The renewed interest in millets has been sparked by a multitude of reasons. In the current changing agro-climatic narrative across the world, it is essential that agricultural policies see a shift from existing practices. Climate change is now impacting agricultural production, food stability and nutritional security. Increasing temperatures, erratic rainfall and prolonged droughts are having notably severe impacts on plant growth, causing shorter grain-filling periods, reduced yield and biomass. Also, one abiotic stress is leading to another ~ high temperature, for instance, causes rapid evaporation, resulting in soil dryness and limited water availability for plants, lowering their nutrient uptake. Indian agriculture is experiencing the severity of climate change. A study published in June 2018 has found that in the coming years there will be a reduction of various cereal crops due to climate change. The only crops that could withstand these vagaries and not see a negative impact on yield are millets.
Since the Green Revolution in the 1960s, rice and wheat took over as major planting systems along with other cash crops like cotton, soybean and maize. However, these crops demand higher water. Millets require only onethird of the water needed to grow rice, wheat, and sugarcane. The latter also need more fertilizers and pesticides, whereas millets can grow well in relatively arid environments with less irrigation and fewer inputs. These anatomically superior C4 crops have higher photosynthetic efficiency ~ their potential yields remain unaffected by elevated CO2 levels compared to C3 crops like rice and wheat. These qualities make millets truly climate resilient.
Joanna Kane-Potaka, Assistant Director General, ICRISAT (International Crops Research Institute for the Semi-Arid Tropics) & Executive Director General, Smart Food says, “Millets have a double value in tackling climate change because they contribute to both adaptation and mitigation. Millets survive in much higher temperatures than most crops and can survive with much less water (one-fourth of the water required by rice). Their overall resilience makes them climate smart and (are) a good adaptation strategy for farmers. Millets also are formed with minimal fertilizers and pesticides, so they have a lower carbon footprint. Millets compared to rice reduce (by) GHGs 2 to 13 per cent. This makes them good for the farmer and planet. Add this to their high nutrition value, making them good for you, millets are truly a Smart Food with a triple win and triple bottom line. The biggest gap is building consumer awareness.” Millets, which include sorghum (jowar), pearl millet (bajra), finger millet (ragi), barnyard, foxtail, brown top and other varieties, are termed as a ‘supergrain’ with good reason. These crops are rich sources of macronutrients and micro nutrients, with higher levels of calcium, iron, zinc, potassium, protein and essential amino acids. These also have a low glycemic index (GI) property which, unlike rice and wheat, can help prevent the occurrence of Type 2 diabetics. In addition, their nutrients can help avert cardiovascular diseases, lower blood pressure and cholesterol and improve gut health. A study by ICRISAT published in September 2019, conducted on 1,500 children in Karnataka, found that children grew up to 50 per cent more in weight and height parameters on millet-based diets. This finding clearly highlights the significant potential of millets for overcoming nutritional deficiencies.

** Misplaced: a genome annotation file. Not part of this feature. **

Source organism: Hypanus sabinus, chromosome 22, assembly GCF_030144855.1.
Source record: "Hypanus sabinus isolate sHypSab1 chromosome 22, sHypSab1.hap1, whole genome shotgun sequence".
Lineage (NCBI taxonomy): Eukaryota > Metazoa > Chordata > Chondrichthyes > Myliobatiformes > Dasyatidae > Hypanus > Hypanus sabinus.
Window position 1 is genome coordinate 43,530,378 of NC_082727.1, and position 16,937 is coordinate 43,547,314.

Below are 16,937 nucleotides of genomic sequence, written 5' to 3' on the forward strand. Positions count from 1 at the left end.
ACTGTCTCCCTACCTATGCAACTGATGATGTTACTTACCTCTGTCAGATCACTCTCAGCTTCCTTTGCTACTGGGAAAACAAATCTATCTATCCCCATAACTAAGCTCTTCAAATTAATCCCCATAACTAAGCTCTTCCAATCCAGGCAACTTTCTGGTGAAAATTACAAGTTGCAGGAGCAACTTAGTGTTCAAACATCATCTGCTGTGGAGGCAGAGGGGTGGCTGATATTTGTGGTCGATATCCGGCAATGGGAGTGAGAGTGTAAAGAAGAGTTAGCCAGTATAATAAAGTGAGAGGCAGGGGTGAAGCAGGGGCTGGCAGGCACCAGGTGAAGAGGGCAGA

Millets are also being hailed as the solution for many lifestyle diseases like diabetes, high blood pressure, digestive disorders, gluten allergies, and much more. There are inspiring stories of diabetes reversal, children on the autism spectrum benefiting from a millet-based diet and even cancer survivors who have felt the benefits of these miracle foods.
Millets have a rich cultural history in India, having long been a source of nutrition for the poor. There are many customs and rituals during which millets were made mandatory.
This could be due to the health benefits experienced by our ancestors who then incorporated them into customs. For example, finger millets or Madua Rotis are traditionally eaten by women in eastern Indian states of Bihar and Jharkhand before beginning a three-day long fast for the welfare of their children. Millets have found their way into songs sung by women during sowing and harvesting crops.
To reap the maximum nutritional benefits from millets, it is essential to encourage their use as staple food. Government policy and entrepreneurs need to take responsibility for ensuring that this does not remain as just a fad food but truly becomes a part of mainstream food habits.
As our knowledge of these ancient grains grows, the ICAR and IIMR (Indian Institute of Millets Research) shall continue developing high-yielding sorghum, pearl millet and small millet varieties. Since Independence, over 300 improved millet cultivars have been developed. We need to continue to provide more sustainable choices in an era of climate change.
(The writer is a retired IAS office)